From here came his first big (massive) hit with Buggle’s ‘Video Killed The Radio Star’ in 1979 which paved the way to work with Yes. As a side note Buggle’s 1980 release ‘The Plastic Age’ has a brilliant mellow B-side called ‘Island’. It’s super balearic.

A massive part of the Trevor Horn 80s sound is his use of the Fairlight CMI synth and sampler which you literally needed a science degree to work. Enter Fairlight enabler J.J. Jeczalik who could basically turn the thing inside out and knew exactly how to get the ideas in Horn’s mind into the machine and out the other side. He also clearly added a whole lot more along the way. One of Horn’s first massive pop productions was Dollar’s ‘Mirror Mirror’ though it’s a further release by them called ‘Give Me Back My Heart’ (linked above - check it from one minute in) where it feels he found its true potential. Looping up the backing vocals many times before sampling them in the Fairlight and playing them across the keys. Here you first hear that classic 80s sound that they went on to utilise across Yes, Frankie Goes To Hollywood and many more killer 12’s. No one quite understand how they were getting these sounds. It caught the attention of others and you see how he just then moves forwards. ABC into Malcolm McLaren and on…

There’s tales of the formation of ZTT, Sarm (which became their studio), Grace Jones 'Slave To The Rhythm' project, one of the most brilliant sounding records ever, 'Moments In Love' (the best electronic record ever??) and more… There’s a great anecdote of going to the Paradise Garage with Chris Blackwell and going with him to the DJ box where Larry Levin proceeded to play half an hour of Trevor Word productions. ‘Beat Box’, ‘The Look Of Love’ and ‘Owner of a Lonely Heart’. I can’t imagine what it’s like hearing those records on that system. I’m not sure whether you’d enjoy it or sit there sort of picking holes in stuff and wishing you’d done them differently but they sound like special times.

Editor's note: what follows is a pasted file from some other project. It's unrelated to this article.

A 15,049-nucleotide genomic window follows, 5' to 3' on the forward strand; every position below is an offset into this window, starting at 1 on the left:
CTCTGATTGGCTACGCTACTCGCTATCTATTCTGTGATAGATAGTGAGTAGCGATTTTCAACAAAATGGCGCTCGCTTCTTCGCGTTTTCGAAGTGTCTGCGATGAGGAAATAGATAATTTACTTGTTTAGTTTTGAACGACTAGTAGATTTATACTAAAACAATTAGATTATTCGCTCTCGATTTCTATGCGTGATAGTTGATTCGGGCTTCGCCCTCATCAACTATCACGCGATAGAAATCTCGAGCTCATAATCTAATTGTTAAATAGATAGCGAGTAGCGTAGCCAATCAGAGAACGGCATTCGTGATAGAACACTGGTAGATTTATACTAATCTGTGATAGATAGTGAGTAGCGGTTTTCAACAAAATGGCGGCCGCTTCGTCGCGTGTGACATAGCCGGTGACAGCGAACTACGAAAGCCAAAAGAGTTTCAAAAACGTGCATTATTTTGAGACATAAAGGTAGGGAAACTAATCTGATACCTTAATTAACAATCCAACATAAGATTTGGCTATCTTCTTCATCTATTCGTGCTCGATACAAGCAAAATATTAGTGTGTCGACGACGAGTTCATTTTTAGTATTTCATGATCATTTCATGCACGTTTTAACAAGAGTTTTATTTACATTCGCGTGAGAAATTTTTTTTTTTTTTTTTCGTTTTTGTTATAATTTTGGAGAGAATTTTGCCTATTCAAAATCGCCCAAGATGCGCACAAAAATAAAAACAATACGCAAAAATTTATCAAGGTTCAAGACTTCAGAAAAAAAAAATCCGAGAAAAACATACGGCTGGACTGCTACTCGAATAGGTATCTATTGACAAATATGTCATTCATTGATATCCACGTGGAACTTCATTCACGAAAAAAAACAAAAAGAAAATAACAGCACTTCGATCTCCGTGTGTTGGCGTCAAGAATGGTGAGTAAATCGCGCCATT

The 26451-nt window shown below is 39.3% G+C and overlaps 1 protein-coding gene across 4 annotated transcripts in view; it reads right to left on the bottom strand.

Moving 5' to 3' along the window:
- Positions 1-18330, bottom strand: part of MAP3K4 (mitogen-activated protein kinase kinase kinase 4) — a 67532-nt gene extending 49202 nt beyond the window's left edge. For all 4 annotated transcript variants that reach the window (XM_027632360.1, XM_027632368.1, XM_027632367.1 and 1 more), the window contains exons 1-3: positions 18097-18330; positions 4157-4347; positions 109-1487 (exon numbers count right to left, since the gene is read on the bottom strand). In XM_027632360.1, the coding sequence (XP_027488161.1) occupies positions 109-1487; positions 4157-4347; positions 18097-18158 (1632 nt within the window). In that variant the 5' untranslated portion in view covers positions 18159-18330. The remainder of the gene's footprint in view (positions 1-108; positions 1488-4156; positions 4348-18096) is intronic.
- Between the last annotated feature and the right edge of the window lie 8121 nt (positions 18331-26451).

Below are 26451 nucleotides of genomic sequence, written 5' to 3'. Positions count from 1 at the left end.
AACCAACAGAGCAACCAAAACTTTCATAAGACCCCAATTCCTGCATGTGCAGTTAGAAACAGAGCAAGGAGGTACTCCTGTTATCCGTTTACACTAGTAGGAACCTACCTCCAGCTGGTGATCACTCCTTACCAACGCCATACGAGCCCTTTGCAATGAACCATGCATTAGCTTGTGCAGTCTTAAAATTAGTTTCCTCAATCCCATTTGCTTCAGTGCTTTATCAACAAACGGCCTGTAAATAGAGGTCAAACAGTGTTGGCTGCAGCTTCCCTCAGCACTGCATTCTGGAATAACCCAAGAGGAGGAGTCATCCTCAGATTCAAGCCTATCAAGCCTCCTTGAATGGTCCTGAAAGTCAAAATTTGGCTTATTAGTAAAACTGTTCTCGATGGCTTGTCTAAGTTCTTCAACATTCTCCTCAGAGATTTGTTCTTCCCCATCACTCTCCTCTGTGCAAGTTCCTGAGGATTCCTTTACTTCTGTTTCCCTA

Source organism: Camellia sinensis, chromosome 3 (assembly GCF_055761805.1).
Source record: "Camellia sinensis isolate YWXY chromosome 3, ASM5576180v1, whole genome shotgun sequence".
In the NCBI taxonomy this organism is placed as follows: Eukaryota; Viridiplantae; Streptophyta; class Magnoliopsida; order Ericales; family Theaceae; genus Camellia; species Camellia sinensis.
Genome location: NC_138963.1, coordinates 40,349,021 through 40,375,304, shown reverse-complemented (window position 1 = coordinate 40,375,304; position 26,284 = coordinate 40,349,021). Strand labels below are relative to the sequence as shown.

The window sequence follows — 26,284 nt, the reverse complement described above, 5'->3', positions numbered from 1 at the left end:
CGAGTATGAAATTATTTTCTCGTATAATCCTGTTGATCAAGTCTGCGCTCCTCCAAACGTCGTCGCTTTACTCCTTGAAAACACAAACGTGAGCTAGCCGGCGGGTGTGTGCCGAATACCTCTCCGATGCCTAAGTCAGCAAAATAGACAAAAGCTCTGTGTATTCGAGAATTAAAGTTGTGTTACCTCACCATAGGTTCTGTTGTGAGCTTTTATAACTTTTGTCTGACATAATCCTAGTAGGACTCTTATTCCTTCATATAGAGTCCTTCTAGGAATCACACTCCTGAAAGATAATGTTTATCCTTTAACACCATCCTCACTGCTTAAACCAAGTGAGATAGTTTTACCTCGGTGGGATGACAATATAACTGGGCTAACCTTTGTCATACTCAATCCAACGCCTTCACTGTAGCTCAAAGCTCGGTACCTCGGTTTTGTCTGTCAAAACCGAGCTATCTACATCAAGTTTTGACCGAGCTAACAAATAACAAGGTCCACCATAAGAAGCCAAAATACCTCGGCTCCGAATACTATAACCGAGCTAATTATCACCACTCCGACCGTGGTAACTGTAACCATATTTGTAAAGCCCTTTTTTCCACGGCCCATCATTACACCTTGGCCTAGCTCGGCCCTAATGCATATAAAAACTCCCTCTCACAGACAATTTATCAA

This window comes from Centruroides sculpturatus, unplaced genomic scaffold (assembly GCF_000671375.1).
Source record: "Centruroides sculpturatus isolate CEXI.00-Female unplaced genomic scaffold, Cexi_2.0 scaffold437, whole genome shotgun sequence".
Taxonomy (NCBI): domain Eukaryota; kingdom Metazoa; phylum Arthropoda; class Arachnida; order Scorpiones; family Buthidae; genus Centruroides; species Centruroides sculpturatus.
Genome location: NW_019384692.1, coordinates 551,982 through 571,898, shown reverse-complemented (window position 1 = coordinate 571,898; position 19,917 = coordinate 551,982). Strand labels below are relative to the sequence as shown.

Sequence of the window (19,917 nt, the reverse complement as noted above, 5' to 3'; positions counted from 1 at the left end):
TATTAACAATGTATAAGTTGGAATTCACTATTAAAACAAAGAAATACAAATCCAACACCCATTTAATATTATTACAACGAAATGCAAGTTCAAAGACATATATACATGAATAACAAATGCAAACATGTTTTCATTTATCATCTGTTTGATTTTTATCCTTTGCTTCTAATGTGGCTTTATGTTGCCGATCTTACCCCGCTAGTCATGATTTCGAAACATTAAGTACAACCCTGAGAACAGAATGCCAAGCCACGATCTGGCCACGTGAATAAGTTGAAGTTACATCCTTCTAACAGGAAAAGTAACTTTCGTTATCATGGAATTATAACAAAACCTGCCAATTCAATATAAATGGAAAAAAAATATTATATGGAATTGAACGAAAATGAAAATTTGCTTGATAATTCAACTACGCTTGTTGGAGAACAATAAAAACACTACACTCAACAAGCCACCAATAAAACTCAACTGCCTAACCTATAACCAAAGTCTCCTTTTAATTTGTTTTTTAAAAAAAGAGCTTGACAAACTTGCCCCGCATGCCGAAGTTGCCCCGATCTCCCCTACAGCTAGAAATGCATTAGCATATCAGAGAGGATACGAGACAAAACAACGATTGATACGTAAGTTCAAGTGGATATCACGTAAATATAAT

As many people will know he went on to produce those ridiculously great sounding Seal album particularly the debut which contains one of my favourite tracks from a production perspective ‘Violet’. It’s the way he mixes the drum machine with live drums in such a natural way and then Seal’s voice just sails in. It’s very similar to what he did with Grace Jones in that it’s pop music taken to the heights it can reach when synths and voices and atmosphere and understanding all align to make things special. He’s done it over and over again.

There’s some brilliant take outs in this book and it’s super insightful at highlighting that late 70s to 80s period when the 12 inch went somewhere brand new as well as gently signposting some production thoughts and takes. Horn doesn’t hold back with his stories or insights which is very refreshing. You feel he’s very comfortable in who he is ands opinions so he just tells things as they happened. They just feel very honest. A super book.

‘Adventures In Modern Recording’ by Trevor Horn is available now and published by Nine Eight Books. To further explore the work of Trevor Horn head to Discogs and start digging. There's so much B side gold.